June 28, 2012 by Alex Hoekstra
Video games are evolving, and nobody’s happier about that than me. Don’t get me wrong, I spent a lot of my childhood looking forward to pressing buttons and jamming joysticks, but now that I’ve grown up a little (a little), I have a new appreciation for the power and potential of video games. Games have the power to engage us unlike so many other forms of entertainment can. Rather than being a passive observer or recipient of a finished good, games compel you to take responsibility and immerse yourself in the creative process – solving the mystery, finding the key, answering the riddle, finishing the story. It’s that engagement that gives games the ability to unite fun with learning; in games, to think is necessary, which cannot be said of watching movies, TV or YouTube, or of listening to music, news or classroom lectures. Lately, games have taken their engagement to the next level – evolving to become more immersive – enlisting the action of not only your thumbs and eyes, but your hands, feet, face and voice. Today’s chapter is a fascinating new species in a rapidly-evolving ecosystem of alternative reality, fantasy and fun. Also, swordplay.
CLANG is a game produced by people who apparently hate what games have done to swordplay. Clicking a button or pulling a trigger just doesn’t do justice to the hacking, slashing, slicing and dicing of sword-wielding. Now, though, that’s about to change.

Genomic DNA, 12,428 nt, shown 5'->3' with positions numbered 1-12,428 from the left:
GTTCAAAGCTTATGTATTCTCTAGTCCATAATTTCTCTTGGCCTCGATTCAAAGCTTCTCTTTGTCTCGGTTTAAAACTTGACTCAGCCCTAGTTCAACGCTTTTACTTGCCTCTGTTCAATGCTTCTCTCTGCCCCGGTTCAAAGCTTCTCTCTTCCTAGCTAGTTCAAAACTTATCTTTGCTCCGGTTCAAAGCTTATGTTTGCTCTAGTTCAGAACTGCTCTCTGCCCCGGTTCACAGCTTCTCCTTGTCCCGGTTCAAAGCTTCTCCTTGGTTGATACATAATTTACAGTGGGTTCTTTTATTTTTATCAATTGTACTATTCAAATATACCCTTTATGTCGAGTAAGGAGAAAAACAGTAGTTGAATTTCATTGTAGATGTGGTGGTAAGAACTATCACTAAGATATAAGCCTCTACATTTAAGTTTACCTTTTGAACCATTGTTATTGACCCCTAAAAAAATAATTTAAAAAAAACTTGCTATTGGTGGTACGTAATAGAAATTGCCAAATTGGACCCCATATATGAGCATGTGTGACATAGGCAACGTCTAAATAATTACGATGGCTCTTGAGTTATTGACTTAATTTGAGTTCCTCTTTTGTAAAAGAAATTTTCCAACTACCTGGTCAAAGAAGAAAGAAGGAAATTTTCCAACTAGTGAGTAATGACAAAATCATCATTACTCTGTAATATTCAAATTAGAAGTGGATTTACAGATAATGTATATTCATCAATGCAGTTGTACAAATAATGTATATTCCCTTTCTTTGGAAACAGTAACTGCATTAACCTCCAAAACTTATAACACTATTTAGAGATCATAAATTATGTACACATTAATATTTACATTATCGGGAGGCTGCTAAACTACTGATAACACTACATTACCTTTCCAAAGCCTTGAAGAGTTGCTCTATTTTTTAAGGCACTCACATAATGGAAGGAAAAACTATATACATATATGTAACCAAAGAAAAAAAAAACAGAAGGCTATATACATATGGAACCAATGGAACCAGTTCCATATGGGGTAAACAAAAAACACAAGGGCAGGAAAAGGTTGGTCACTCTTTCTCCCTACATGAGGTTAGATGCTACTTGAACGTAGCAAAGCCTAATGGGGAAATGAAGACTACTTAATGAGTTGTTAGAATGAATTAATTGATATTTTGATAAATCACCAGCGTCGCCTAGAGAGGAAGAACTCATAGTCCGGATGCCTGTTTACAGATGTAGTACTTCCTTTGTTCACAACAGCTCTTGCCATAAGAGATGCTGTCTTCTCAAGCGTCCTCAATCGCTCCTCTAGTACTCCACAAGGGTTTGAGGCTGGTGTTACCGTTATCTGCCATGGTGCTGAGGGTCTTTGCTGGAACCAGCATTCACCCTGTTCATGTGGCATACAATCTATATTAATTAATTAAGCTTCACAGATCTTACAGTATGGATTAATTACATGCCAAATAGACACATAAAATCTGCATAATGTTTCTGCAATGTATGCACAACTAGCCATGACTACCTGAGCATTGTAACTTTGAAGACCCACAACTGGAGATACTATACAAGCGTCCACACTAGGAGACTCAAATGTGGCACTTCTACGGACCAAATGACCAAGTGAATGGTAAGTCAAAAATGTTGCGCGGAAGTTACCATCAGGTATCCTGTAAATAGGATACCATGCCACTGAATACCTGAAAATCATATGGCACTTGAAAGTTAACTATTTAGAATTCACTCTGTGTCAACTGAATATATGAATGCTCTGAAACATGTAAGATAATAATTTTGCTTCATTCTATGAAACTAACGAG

In the last couple of years, affordable new gear has come on the market that makes it possible to move, and control a swordfighter’s actions, in a much more intuitive way than pulling a plastic trigger or pounding a key on a keyboard. So it’s time to step back, dump the tired conventions that have grown up around trigger-based sword games, and build something that will enable players to inhabit the mind, body, and world of a real swordfighter.
Button mashers relent! No longer will haphazard finger frenzy be greeted with cheap wins! Now, you’re going to have to flap and flail with both arms and legs in order to infuriate your skilled opponents. Really, I think this is a neat innovation in gaming, and I’m really interested in seeing this pan out. I’ve been disappointed by sword games before, but I have a feeling that Neal Stephenson and his crew of merry swordsmen are up to something truly special. Sharpen your swords and get behind this game before July 9.